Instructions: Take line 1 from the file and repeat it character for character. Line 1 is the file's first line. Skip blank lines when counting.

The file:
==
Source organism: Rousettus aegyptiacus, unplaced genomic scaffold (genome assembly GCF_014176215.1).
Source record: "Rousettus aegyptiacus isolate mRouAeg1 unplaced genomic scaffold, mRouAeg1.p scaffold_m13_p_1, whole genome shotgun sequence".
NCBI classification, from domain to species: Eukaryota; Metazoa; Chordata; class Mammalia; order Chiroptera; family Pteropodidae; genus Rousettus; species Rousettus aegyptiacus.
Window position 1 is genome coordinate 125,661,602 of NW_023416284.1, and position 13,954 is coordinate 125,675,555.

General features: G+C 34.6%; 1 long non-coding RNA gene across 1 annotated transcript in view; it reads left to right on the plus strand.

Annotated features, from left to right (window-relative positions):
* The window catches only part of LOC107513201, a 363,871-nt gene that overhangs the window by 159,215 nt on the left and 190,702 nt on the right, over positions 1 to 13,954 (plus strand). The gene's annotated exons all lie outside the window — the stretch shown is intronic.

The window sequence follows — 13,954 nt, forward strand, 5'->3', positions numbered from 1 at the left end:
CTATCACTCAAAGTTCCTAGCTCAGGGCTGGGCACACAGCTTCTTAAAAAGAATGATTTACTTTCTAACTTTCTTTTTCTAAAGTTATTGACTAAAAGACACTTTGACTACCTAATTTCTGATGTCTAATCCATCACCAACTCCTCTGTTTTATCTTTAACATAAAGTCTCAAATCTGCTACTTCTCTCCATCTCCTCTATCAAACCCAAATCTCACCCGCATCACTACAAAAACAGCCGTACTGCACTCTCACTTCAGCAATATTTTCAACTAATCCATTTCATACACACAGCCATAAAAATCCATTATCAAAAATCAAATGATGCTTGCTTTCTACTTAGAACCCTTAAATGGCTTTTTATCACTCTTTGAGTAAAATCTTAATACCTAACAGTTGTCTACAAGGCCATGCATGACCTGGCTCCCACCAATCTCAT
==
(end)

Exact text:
Source organism: Rousettus aegyptiacus, unplaced genomic scaffold (genome assembly GCF_014176215.1).